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It saddened me that, having renounced Sedevacantism, quiavideruntoculi should have used some of its rhetorical style when discussing what he acknowledges was a delicate subject, the murder of the Copts by Daesh adherents in Libya. The comments there, and more notably in Neo’s initial post on the topic showed, I fear, that whatever his intention, QVO gave both offence, and the impression of using the martyrdom as part of a polemic against the Pope. I am as sure he meant to do neither as I am that he did both; as an example of witness, it left, shall we say, much to be desired. But was he right, was the Pope claiming they were ‘Catholic’ martyrs, and was he committing heresy in giving the impression that he thought their sacrifices took them to Heaven?

Rather then rely upon one’s own reading of snippets from the Fathers bolstered by partial commentaries, let us turn to what the Church actually teaches.

The CDF document, Dominus Iesus states:

This Church, constituted and organized as a society in the present world, subsists in [subsistit in] the Catholic Church, governed by the Successor of Peter and by the Bishops in communion with him”.54  With the expression subsistit in, the Second Vatican Council sought to harmonize two doctrinal statements: on the one hand, that the Church of Christ, despite the divisions which exist among Christians, continues to exist fully only in the Catholic Church, and on the other hand, that “outside of her structure, many elements can be found of sanctification and truth”,55 that is, in those Churches and ecclesial communities which are not yet in full communion with the Catholic Church.56 But with respect to these, it needs to be stated that “they derive their efficacy from the very fullness of grace and truth entrusted to the Catholic Church”.57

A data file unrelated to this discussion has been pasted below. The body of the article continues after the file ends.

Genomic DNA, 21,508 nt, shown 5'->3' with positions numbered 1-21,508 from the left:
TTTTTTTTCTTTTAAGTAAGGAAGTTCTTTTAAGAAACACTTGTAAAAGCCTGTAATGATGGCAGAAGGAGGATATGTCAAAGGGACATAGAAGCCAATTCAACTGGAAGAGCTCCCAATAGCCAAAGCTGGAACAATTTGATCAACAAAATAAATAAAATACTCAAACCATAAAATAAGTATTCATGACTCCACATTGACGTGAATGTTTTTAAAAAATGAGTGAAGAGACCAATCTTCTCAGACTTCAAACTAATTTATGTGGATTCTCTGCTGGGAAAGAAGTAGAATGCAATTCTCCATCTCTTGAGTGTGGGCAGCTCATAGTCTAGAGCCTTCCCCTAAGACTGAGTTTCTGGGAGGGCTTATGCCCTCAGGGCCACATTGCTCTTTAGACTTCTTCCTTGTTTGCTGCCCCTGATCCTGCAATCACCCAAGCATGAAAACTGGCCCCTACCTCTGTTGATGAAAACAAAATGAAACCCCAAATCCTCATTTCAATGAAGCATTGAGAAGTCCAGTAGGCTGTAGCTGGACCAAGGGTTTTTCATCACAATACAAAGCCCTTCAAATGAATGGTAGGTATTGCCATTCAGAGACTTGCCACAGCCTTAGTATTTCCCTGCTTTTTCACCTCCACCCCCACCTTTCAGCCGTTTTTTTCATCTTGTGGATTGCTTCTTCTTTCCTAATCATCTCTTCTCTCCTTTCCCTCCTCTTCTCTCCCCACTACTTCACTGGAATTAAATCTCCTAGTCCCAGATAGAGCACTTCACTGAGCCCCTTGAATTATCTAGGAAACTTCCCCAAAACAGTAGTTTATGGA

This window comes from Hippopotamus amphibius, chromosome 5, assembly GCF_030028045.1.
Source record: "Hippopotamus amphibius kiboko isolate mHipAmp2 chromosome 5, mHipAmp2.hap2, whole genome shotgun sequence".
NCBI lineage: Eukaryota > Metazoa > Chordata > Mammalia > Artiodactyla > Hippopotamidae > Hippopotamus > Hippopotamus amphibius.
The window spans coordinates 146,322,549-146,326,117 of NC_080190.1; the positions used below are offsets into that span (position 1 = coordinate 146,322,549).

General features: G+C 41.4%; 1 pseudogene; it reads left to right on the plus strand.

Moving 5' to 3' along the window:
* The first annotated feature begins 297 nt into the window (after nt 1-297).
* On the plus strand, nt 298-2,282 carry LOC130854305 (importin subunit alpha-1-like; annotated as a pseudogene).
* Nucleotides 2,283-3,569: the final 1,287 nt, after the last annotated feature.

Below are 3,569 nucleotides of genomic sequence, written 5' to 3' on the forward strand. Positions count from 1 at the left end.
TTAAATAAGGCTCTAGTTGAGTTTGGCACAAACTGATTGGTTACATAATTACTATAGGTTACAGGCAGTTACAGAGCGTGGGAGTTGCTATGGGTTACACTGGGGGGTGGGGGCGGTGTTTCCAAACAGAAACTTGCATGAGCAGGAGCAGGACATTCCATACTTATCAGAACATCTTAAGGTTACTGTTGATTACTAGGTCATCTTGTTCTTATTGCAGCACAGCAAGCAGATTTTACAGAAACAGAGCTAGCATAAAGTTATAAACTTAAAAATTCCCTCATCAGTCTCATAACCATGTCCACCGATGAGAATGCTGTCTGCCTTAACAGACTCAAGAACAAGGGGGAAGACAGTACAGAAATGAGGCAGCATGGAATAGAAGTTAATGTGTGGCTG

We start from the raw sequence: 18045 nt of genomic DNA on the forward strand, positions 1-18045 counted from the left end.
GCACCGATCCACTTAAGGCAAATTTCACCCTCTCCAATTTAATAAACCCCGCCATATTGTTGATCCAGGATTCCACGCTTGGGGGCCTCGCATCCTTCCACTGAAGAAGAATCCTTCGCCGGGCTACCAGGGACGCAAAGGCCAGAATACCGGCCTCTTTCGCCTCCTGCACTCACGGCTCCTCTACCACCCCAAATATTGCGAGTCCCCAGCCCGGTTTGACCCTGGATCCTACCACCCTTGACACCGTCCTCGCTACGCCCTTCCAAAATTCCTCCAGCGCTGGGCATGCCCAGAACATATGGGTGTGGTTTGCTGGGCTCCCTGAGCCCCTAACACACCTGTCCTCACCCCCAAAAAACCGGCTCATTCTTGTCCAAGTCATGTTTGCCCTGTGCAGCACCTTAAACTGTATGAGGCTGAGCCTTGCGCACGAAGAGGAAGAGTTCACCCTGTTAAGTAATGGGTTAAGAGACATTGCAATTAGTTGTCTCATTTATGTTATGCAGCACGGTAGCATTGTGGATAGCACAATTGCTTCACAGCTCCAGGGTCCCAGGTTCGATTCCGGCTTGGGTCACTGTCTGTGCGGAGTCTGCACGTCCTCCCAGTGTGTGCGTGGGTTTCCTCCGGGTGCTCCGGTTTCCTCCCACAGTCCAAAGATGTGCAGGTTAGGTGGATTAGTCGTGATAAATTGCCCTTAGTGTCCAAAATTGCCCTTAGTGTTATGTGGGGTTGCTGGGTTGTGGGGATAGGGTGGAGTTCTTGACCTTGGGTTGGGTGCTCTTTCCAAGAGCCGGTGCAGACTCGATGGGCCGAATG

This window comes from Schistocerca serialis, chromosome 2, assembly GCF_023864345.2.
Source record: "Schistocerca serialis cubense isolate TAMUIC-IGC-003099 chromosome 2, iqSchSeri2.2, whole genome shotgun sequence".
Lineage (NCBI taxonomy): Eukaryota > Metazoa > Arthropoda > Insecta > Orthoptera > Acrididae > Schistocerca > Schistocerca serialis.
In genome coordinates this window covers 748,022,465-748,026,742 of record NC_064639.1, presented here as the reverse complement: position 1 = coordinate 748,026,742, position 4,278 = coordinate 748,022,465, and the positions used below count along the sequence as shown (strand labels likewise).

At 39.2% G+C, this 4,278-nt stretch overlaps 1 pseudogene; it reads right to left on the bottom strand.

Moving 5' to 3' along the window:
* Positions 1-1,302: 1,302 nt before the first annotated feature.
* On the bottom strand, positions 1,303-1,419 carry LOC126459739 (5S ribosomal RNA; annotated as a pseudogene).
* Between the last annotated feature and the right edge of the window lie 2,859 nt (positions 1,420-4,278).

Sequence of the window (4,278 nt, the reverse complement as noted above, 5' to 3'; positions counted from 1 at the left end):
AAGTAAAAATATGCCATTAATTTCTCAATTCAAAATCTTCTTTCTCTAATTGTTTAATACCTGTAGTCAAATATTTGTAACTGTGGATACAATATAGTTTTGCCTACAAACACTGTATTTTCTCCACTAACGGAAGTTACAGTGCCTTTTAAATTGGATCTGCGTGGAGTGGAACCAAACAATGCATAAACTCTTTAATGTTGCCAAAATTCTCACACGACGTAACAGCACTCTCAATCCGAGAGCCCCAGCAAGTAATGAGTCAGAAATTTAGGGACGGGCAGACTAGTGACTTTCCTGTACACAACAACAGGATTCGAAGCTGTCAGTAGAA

And on the subject of salvation for those outside the formal boundaries of the Church, it says this:

The Church is the “universal sacrament of salvation”,79 since, united always in a mysterious way to the Saviour Jesus Christ, her Head, and subordinated to him, she has, in God’s plan, an indispensable relationship with the salvation of every human being.80  For those who are not formally and visibly members of the Church, “salvation in Christ is accessible by virtue of a grace which, while having a mysterious relationship to the Church, does not make them formally part of the Church, but enlightens them in a way which is accommodated to their spiritual and material situation. This grace comes from Christ; it is the result of his sacrifice and is communicated by the Holy Spirit”;81 it has a relationship with the Church, which “according to the plan of the Father, has her origin in the mission of the Son and the Holy Spirit”.82

So, far from the Pope in any way transgressing what the Church teaches, he understands it in the mind of the Church, as we should. It is usually unwise, and often dangerous, to comment on the question of ‘salvation’ without doing so in the full mind of the Church, and it has thoughts, prayed, and written much on that subject since St Cyprian wrote. Of course, one is entitled to take as one’s own view, one;s own limited understanding of what the Saint meant, but in doing that, one is not entitled to do two other things: to claim one is speaking in the mind of the Church; and to claim that the Pope is not.